Canopies also bring a different perspective on beauty through their nuptial connotations. Jewish weddings use a chuppah, a special canopy that the bride and groom stand beneath; this tradition is still active in many Jewish communities. Entering beneath this canopy is symbolic of the consummation of the marriage (Guide to Jewish Marriage, Rayner, 19-20). Catholic weddings of the past also used canopies over the couple to-be-wed, particularly in royal ceremonies—a tradition connected to the design of the canopy bed, which serves to highlight the sacredness of the “marriage bed.” Naturally, these nuptial connotations of the canopy derive their beauty from the Christian nuptial mystery, where spousal love is perfected through the imitation of the sublimely beautiful, self-sacrificial love between Christ and the Church (Ephesians 5:21:33). Altar canopies in churches highlight this nuptial symbolism at its height, for the altar is truly the nuptial bed of Christ and his Church, where his Passion, re-presented, is the consummation of this mystical wedding. “Indeed, Christ…loved the Church as His bride, delivering Himself up for her…. He united her to Himself as His own body” (Lumen Gentium, 39). Altar canopies thus express this mystery, reminding us of the profound beauty of the great Sacrament of the Altar.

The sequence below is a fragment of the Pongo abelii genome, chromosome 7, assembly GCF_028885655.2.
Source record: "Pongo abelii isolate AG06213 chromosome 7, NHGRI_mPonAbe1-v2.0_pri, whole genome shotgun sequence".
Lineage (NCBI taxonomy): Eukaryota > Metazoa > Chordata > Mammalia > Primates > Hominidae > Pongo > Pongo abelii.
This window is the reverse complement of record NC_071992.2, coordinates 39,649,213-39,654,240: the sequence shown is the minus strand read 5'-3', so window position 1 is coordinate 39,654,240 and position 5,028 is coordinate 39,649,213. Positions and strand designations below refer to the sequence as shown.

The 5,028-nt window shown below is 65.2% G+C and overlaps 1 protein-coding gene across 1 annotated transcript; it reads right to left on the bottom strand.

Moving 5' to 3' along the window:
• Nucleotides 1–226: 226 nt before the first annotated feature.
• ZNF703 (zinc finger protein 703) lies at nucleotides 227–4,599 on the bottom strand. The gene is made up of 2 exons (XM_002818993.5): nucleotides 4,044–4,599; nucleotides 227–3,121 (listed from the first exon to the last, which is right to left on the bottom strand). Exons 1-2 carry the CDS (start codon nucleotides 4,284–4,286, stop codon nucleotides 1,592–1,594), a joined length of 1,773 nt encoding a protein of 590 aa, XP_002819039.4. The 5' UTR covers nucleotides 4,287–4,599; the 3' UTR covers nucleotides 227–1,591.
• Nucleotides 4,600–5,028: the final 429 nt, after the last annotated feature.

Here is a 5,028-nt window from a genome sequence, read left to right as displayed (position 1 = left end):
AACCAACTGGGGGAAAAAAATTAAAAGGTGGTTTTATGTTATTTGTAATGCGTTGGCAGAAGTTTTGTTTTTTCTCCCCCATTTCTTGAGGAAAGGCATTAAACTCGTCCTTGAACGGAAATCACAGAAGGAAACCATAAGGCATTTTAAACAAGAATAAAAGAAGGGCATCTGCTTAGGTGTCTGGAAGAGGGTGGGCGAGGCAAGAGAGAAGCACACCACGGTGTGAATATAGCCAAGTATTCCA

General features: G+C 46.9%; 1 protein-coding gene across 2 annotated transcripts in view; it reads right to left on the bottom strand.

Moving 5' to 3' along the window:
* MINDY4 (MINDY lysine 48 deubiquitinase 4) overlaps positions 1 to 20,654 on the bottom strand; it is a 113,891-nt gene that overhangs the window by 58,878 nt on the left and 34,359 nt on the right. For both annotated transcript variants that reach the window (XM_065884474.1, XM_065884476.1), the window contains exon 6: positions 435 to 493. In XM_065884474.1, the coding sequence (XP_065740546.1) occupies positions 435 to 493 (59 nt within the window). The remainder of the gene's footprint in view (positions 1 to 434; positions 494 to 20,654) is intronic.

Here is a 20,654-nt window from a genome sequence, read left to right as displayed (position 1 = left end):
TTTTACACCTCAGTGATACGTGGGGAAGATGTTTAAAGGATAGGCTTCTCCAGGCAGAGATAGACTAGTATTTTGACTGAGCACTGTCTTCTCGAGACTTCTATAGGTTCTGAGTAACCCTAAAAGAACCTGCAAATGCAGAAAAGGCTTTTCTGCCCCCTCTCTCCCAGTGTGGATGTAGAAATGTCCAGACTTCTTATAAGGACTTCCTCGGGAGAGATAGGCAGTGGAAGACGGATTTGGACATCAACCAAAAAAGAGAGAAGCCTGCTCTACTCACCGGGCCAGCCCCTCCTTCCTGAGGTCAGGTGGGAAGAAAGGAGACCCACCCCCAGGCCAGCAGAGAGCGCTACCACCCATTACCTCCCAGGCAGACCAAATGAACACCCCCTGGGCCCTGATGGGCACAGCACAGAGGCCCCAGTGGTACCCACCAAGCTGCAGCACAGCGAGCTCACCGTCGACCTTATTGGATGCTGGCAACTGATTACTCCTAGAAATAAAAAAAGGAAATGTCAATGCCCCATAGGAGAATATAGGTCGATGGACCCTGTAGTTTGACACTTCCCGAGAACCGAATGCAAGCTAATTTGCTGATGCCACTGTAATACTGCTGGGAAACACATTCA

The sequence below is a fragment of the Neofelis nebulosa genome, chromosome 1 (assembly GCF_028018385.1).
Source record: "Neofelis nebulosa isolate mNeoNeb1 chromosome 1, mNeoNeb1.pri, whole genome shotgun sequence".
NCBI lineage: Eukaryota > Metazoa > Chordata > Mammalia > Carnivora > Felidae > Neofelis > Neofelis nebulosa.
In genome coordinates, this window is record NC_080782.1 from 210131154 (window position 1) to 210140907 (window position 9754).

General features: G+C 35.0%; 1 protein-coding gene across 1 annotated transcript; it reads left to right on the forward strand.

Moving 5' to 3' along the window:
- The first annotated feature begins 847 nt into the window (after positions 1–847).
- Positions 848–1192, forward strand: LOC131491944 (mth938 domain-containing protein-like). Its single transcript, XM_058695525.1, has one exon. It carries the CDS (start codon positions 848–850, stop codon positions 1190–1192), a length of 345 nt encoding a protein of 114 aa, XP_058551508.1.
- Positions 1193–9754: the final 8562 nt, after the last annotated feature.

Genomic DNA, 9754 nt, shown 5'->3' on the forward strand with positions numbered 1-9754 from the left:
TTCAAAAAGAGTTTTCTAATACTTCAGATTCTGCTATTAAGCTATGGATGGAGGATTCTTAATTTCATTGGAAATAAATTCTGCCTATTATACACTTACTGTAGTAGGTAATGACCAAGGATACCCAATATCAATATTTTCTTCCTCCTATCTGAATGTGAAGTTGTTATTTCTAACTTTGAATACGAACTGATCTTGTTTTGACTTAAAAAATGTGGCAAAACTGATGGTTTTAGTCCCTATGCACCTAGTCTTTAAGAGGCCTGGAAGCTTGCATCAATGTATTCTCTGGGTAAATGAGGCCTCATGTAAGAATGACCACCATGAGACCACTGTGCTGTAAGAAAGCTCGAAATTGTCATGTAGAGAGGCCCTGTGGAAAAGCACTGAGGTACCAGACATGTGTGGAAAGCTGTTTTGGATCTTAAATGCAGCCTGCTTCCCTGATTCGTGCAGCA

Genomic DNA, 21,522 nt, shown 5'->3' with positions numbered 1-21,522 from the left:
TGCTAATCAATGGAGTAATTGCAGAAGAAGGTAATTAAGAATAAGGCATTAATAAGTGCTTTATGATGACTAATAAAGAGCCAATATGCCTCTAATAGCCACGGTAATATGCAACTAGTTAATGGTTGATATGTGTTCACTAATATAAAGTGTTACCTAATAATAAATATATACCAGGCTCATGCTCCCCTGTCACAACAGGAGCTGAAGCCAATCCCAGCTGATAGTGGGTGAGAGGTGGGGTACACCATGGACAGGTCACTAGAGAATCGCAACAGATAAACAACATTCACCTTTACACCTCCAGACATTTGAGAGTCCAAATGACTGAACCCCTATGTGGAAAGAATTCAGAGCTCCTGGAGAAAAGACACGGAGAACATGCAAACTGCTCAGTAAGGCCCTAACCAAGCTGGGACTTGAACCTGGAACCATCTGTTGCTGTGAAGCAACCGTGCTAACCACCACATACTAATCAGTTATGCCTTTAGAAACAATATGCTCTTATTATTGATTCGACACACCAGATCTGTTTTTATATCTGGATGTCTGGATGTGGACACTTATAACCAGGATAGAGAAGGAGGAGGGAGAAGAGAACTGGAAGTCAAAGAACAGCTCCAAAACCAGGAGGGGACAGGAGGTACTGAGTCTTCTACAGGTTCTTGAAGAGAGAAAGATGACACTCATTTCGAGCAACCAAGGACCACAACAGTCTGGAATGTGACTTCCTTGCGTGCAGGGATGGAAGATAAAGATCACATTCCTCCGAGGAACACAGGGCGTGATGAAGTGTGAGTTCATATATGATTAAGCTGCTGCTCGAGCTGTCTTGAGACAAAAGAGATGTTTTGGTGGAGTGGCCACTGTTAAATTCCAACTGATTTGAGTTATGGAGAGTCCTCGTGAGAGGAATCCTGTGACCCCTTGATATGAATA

The Second Vatican Council and post-conciliar documents strongly reaffirm the centrality of the liturgy in the Church, and the Eucharist in the liturgy. They explain and affirm that the Eucharist and the altar are to be the central focus of the church building, prominent, and marked by beauty. Canopies have been and are used to denote royalty, significance, sanctity, nuptiality, and beauty across time and culture. By architecturally manifesting these attributes, altar canopies visually mark the centrality, prominence, and beauty of the Eucharist. With our post-conciliar liturgy and norms, altar canopies ought to be considered and encouraged for liturgical designs in the Church today.